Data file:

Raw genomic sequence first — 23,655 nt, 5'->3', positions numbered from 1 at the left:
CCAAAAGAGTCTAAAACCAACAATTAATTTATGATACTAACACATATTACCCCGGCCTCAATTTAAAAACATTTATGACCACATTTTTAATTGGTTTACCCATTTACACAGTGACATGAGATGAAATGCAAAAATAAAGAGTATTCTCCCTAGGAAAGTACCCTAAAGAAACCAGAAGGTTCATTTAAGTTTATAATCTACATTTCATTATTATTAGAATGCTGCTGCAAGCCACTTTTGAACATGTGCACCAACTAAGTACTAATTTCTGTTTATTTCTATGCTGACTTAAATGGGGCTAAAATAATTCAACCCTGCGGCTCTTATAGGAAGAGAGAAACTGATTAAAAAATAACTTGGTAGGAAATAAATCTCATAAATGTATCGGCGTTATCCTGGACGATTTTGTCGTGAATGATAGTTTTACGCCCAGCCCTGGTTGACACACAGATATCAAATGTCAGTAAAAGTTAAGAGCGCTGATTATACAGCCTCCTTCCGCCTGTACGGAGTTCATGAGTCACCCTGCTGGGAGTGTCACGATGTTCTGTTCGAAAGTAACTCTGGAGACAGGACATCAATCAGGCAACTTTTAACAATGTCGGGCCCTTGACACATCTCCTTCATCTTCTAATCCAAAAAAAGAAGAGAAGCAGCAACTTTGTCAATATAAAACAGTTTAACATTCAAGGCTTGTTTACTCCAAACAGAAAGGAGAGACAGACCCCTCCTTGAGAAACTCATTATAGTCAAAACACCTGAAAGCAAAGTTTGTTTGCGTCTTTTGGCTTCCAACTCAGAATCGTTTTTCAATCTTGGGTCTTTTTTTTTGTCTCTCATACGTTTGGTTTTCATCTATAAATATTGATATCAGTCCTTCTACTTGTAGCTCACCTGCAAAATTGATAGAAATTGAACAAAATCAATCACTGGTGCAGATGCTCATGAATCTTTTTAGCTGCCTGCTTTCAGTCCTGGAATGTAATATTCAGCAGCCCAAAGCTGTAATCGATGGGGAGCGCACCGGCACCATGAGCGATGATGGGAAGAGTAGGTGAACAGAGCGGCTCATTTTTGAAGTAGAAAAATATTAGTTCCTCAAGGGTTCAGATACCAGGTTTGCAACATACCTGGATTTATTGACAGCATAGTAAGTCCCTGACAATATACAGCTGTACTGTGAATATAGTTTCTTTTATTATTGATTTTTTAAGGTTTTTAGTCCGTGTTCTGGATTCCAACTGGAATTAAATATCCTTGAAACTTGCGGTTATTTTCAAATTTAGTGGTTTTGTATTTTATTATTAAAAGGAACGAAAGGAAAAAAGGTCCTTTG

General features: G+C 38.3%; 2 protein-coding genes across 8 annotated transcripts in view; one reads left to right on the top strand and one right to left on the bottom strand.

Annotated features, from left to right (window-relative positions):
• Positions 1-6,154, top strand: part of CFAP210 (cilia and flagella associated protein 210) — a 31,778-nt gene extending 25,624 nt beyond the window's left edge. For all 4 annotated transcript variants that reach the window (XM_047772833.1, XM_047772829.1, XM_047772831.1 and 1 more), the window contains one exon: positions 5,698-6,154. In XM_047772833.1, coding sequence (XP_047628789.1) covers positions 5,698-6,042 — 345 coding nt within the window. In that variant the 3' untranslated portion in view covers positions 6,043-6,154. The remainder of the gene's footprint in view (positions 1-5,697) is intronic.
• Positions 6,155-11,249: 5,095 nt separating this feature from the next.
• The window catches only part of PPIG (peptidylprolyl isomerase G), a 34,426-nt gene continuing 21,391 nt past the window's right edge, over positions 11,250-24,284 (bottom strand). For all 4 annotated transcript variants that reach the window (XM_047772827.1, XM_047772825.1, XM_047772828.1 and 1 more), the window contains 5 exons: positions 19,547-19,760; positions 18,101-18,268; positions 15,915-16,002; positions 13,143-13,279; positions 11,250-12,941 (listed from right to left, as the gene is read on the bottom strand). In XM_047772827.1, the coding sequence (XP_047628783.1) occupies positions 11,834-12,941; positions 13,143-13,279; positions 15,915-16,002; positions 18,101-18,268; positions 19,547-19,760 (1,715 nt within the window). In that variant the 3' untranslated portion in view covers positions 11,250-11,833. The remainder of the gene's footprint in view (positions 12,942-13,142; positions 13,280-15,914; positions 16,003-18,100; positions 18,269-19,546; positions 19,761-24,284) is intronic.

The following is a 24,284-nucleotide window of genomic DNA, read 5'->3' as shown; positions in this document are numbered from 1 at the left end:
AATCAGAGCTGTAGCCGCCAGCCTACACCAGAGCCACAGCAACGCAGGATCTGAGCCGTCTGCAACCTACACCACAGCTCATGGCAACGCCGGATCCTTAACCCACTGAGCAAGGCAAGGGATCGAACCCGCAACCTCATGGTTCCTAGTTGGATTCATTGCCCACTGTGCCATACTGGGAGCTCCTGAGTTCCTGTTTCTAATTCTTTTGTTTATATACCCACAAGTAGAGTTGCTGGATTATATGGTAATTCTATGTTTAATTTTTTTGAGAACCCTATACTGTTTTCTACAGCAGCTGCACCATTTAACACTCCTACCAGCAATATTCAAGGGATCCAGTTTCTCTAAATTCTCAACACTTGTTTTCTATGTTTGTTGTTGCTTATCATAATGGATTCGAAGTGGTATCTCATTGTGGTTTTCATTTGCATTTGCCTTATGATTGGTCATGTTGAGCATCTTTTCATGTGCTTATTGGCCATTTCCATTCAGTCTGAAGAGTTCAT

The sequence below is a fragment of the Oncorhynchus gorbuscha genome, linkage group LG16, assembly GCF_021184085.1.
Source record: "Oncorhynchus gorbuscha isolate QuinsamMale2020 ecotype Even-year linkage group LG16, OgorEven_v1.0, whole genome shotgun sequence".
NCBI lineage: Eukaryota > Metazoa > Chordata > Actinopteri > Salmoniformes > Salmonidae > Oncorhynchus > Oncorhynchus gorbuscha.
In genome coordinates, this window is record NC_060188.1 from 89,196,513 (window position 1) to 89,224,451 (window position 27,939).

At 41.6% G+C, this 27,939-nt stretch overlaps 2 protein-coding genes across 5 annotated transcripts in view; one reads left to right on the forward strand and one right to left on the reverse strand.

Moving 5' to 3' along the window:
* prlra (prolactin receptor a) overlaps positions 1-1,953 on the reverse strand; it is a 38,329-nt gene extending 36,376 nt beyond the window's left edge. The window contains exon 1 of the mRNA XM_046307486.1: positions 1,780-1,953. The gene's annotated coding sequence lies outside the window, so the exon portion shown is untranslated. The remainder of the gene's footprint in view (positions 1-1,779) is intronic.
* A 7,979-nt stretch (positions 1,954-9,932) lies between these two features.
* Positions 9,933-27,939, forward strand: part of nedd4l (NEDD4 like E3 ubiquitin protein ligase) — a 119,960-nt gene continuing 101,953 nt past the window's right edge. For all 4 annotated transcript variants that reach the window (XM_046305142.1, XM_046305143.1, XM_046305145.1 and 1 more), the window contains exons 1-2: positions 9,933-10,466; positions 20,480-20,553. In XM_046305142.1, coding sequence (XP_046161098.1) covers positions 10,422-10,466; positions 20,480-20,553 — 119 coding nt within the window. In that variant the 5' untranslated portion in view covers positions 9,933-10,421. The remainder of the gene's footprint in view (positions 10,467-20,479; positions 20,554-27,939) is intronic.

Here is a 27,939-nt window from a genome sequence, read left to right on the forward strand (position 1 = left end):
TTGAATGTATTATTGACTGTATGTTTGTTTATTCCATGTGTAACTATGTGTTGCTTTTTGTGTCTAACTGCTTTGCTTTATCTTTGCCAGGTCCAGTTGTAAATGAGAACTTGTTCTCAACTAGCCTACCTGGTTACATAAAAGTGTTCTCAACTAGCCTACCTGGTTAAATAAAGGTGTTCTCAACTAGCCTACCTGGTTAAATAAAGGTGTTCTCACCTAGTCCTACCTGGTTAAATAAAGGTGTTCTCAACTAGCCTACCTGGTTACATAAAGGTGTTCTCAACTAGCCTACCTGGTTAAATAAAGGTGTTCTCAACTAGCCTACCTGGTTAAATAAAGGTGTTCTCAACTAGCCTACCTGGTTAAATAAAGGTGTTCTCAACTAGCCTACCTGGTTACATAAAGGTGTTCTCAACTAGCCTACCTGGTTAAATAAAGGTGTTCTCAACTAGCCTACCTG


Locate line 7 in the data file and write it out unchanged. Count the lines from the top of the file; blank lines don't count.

• The window catches only part of PPIG (peptidylprolyl isomerase G), a 34,426-nt gene continuing 21,391 nt past the window's right edge, over positions 11,250-24,284 (bottom strand). For all 4 annotated transcript variants that reach the window (XM_047772827.1, XM_047772825.1, XM_047772828.1 and 1 more), the window contains 5 exons: positions 19,547-19,760; positions 18,101-18,268; positions 15,915-16,002; positions 13,143-13,279; positions 11,250-12,941 (listed from right to left, as the gene is read on the bottom strand). In XM_047772827.1, the coding sequence (XP_047628783.1) occupies positions 11,834-12,941; positions 13,143-13,279; positions 15,915-16,002; positions 18,101-18,268; positions 19,547-19,760 (1,715 nt within the window). In that variant the 3' untranslated portion in view covers positions 11,250-11,833. The remainder of the gene's footprint in view (positions 12,942-13,142; positions 13,280-15,914; positions 16,003-18,100; positions 18,269-19,546; positions 19,761-24,284) is intronic.